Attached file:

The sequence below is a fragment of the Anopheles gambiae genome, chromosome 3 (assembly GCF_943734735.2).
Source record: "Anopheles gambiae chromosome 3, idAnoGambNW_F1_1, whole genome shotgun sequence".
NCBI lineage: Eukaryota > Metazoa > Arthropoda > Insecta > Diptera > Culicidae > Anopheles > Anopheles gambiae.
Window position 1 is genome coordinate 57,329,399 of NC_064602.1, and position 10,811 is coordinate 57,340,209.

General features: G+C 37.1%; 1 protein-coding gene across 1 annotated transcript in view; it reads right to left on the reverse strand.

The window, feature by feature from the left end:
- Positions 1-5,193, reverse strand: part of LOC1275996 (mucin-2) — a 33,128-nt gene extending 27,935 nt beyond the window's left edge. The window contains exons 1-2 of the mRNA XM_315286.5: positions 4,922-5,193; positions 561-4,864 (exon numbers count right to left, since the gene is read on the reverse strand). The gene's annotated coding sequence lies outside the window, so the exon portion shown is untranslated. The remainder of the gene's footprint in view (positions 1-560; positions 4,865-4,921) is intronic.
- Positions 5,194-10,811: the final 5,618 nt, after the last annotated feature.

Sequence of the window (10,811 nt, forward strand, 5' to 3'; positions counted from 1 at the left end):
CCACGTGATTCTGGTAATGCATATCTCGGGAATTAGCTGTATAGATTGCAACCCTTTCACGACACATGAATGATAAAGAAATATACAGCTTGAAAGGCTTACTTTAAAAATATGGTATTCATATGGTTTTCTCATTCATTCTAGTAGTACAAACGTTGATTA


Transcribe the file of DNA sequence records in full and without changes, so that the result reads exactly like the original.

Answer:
The sequence below is a fragment of the Anopheles gambiae genome, chromosome 3 (assembly GCF_943734735.2).
Source record: "Anopheles gambiae chromosome 3, idAnoGambNW_F1_1, whole genome shotgun sequence".
NCBI lineage: Eukaryota > Metazoa > Arthropoda > Insecta > Diptera > Culicidae > Anopheles > Anopheles gambiae.
Window position 1 is genome coordinate 57,329,399 of NC_064602.1, and position 10,811 is coordinate 57,340,209.

General features: G+C 37.1%; 1 protein-coding gene across 1 annotated transcript in view; it reads right to left on the reverse strand.

The window, feature by feature from the left end:
- Positions 1-5,193, reverse strand: part of LOC1275996 (mucin-2) — a 33,128-nt gene extending 27,935 nt beyond the window's left edge. The window contains exons 1-2 of the mRNA XM_315286.5: positions 4,922-5,193; positions 561-4,864 (exon numbers count right to left, since the gene is read on the reverse strand). The gene's annotated coding sequence lies outside the window, so the exon portion shown is untranslated. The remainder of the gene's footprint in view (positions 1-560; positions 4,865-4,921) is intronic.
- Positions 5,194-10,811: the final 5,618 nt, after the last annotated feature.

Sequence of the window (10,811 nt, forward strand, 5' to 3'; positions counted from 1 at the left end):
CCACGTGATTCTGGTAATGCATATCTCGGGAATTAGCTGTATAGATTGCAACCCTTTCACGACACATGAATGATAAAGAAATATACAGCTTGAAAGGCTTACTTTAAAAATATGGTATTCATATGGTTTTCTCATTCATTCTAGTAGTACAAACGTTGATTA